The joy of a fullfilling slow practice session

As I’m recently enjoying so much my guitar practice I thought it could be worth to write down something about what I’m experiencing, so that I have a chance to “tidy my thoughts up” and make them clearer and meaningful to my own self.

Justin teaches us that “Perfectly starts slowly”…I just rewatched this lesson…so much goodness in it!

And while writing this I’m also working on one of his precious advices!
All the technical reasons for why we should slow down are well explained…but there’s one aspect that might be missing, one that is more likely to be prompt to the student’s eyes and that is the phycological impact that slow learning has on us. So when you follow the Teacher when he says to practice something as much slow so that you can practice it perfectly without mistakes, you find yourself bursting out like:

“OH WOW! I DID IT SO…WELL! :)))))” …what a great happy emotion!

Now, I guess we all want to learn to play the guitar because it makes us happy…and it’s such a pity to end up complaining how much frustrating an experience this can be…ok it’s a human feeling and happens to me too… the point is… it’s not this overwhelming frustration that keeps us going but this thought “I’ve done well today and I’ll keep on doing well tomorrow! :)))))”

It’s this well being that is happening to me while re-working my strumming foundations, and make my technique better than I could do in the first place. At the same time I don’t allow myself to strum many songs on my acoustic, as I’d get easily discouraged at all the bad habits that I just couldn’t avoid to develop with my fretting hand…so I tell myself “slow slow slow!!!”. And also slow is my studying step by step the classical guitar working and indulging on easy materials…it’s today’s practice on legato and staccato that has been so fulfilling to make me feel like I should write all about this!

As simple as that - anyone of us can experience this - and for those who want the science behind this…it had been asserted by philosophers in the past how well being is crucial in learning processes, now Neurosciences have proved that, while we learn, with every bit of information we store in our brain there’s an attached emotional content that is stored too and that will make it more or less available for us to use when needed. Emotional Intelligence is such a fascinating aspect of how we function…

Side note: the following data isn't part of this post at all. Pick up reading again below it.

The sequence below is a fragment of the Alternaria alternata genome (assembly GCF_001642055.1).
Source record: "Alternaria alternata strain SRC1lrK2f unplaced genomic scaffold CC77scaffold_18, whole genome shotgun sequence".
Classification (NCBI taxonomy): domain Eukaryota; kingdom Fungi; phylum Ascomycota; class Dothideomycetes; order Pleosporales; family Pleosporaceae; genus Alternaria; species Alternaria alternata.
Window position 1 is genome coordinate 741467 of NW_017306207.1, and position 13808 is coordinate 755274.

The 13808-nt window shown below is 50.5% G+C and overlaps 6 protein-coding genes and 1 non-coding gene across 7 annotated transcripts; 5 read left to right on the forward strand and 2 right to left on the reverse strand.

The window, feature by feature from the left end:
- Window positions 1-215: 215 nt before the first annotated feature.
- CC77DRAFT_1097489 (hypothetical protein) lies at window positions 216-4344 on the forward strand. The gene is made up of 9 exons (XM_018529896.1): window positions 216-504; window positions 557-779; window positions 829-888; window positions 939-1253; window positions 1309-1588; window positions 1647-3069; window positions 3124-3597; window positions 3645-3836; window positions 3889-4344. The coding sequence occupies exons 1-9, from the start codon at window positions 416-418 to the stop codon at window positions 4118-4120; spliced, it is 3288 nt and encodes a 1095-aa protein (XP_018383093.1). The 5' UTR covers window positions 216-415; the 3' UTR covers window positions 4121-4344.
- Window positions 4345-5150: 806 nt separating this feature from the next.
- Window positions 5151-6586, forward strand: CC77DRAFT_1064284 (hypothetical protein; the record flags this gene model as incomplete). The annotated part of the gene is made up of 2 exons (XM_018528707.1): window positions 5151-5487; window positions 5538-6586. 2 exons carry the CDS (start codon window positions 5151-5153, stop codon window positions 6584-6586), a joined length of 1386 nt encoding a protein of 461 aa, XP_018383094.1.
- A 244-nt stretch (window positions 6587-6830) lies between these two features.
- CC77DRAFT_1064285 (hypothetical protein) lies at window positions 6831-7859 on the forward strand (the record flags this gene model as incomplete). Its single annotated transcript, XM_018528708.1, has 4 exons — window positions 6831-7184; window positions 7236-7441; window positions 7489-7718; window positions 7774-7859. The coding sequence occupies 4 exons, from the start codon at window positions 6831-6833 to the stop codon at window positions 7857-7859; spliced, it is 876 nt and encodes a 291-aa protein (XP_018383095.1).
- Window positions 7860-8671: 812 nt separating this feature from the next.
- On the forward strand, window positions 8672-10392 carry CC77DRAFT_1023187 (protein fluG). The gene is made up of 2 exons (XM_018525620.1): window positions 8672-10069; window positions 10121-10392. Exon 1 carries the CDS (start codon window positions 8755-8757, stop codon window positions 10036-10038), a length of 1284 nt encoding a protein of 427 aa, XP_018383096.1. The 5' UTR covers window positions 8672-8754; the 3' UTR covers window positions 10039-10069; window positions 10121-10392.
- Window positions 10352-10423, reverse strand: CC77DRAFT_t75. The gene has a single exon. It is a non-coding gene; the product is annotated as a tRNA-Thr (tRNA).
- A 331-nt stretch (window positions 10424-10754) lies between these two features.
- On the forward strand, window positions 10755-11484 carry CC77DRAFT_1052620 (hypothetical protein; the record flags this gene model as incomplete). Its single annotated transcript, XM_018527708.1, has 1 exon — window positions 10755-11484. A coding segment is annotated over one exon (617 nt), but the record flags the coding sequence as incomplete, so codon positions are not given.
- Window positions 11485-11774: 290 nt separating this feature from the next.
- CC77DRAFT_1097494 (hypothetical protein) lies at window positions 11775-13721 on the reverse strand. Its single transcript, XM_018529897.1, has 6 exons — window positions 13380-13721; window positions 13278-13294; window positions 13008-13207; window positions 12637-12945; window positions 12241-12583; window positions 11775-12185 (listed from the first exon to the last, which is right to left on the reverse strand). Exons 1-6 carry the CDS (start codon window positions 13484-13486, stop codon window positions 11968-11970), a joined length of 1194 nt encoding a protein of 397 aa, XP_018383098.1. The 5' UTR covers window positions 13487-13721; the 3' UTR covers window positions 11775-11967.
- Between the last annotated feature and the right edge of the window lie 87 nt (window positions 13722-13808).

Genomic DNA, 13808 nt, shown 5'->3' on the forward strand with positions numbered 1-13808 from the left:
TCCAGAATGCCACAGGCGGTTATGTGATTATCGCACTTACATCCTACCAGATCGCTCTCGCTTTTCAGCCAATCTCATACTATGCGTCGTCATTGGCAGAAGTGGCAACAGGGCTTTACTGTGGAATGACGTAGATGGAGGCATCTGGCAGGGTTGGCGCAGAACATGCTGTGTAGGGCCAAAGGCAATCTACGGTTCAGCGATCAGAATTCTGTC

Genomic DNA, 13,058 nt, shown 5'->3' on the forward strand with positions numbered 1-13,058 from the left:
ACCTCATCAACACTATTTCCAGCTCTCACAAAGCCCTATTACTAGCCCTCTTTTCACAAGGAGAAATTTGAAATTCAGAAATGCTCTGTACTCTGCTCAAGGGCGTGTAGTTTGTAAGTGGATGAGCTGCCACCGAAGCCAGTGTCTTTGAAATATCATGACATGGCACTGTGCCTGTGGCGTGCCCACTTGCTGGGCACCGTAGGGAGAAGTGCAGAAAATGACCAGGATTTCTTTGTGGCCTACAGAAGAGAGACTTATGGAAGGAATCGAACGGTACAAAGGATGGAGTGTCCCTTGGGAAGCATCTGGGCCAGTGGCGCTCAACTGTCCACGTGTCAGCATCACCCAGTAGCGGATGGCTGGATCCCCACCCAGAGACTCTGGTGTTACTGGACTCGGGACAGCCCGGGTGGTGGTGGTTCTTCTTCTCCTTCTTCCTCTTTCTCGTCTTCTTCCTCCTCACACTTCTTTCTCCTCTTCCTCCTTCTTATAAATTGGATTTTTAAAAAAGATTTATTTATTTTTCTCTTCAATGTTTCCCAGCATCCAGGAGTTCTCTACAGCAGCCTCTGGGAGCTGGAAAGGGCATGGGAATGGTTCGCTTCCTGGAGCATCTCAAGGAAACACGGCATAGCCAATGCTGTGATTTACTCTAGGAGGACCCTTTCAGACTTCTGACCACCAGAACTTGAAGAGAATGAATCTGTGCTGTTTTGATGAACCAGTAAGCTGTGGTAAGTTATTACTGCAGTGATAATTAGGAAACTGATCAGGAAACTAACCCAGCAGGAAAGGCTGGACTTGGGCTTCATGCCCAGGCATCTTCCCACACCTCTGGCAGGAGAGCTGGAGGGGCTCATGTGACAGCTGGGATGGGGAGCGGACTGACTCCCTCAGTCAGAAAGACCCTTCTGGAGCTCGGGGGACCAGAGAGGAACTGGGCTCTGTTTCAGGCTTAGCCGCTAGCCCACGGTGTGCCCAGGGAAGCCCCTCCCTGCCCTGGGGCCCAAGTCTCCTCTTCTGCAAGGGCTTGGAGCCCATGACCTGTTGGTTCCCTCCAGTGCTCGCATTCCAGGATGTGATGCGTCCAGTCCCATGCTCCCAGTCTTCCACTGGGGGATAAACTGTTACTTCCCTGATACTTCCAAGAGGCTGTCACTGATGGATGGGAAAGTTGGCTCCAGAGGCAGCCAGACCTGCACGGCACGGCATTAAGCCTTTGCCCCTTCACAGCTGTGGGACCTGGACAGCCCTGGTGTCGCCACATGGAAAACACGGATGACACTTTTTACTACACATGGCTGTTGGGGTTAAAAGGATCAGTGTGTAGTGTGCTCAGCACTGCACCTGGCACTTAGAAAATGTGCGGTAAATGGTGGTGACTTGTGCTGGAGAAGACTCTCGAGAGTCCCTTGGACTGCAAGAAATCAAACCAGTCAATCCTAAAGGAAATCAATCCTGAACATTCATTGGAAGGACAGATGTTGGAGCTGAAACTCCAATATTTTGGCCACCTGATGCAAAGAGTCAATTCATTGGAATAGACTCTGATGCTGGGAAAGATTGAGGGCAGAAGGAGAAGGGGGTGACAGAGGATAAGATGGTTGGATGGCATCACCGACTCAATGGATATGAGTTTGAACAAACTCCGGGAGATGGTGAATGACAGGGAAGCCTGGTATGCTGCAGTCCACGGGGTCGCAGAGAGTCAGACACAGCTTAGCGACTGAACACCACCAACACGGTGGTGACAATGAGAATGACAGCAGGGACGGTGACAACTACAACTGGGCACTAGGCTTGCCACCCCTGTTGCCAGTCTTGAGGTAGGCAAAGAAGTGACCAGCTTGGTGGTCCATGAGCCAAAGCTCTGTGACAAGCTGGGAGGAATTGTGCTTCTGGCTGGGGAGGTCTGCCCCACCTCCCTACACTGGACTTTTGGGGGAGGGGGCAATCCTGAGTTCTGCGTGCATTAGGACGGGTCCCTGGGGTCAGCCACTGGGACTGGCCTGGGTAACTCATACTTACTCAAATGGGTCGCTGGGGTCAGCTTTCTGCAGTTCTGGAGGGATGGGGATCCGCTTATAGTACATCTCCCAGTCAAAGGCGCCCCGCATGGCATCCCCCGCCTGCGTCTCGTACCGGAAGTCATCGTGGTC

So…go slow…enjoy every single bit of it and be happy! :wink::blush::star_struck:


Thanks for the share on the video Silva, it was a really interesting watch and I’ve taken quite a bit from it.

I found it interesting about the 1 week, 2 week, 1 month part and that how by doing that you’ll never forget it.

The brain is so fasinating.

1 Like

Thanks for sharing Silvia. Your positivity is a really good quality to have and a very important one when learning to play guitar, as there will be good practice days and not so good ones. I wish you lots of good practice days ahead!

1 Like

Timing of this post was perfect for me - literally reset me for future practices.

1 Like

Hello Silvia, thanks so much for your positive and inspiring words :hugs:. I’m definitely going slow (sometimes I even think, I’m maybe too slow :thinking:). I don’t want to rush, as this journey is no race. But to be honest, even at my snail’s pace, there are still frustrating moments. But probably not as many as I would encounter, if I speeded up :wink:. Therefore, I will continue with my baby steps and hope for many satisfying moments :innocent::blush:.

1 Like

Hi Stefan, I’m glad you checked the video as it’s such a valuable one!

Hi Eddie, I think that “not so good days” might be fine, it just happens sometimes for whatever reason…in those days I practice less, I dicrease the bpm on the metronome and I do only the easiest exercises…but really bad days I try to avoid…when I see it’s going to be like that I put the guitar down and do something else…but usually slowing the practice helps not to get in a real bad day.

Hello, I’m very happy this helped! Enjoy the beauty of a tiny accurate bit of playing and it’ll be so inspiring to drive you in the right direction with your practices! :blush:

Hello Nicole, I’m glad you enjoyed my thoughts on going slow :blush: I think that it wouldn’t be possible to learn without any frustration at all…sometimes I happen to think that something is just too challengimg and get a bit discouraged. But we can reduce frustration by doing less and do it as much accurate as we can, as you say it would be more if we speeded the process. Less is more…this is my motto this year :blush::innocent::wink: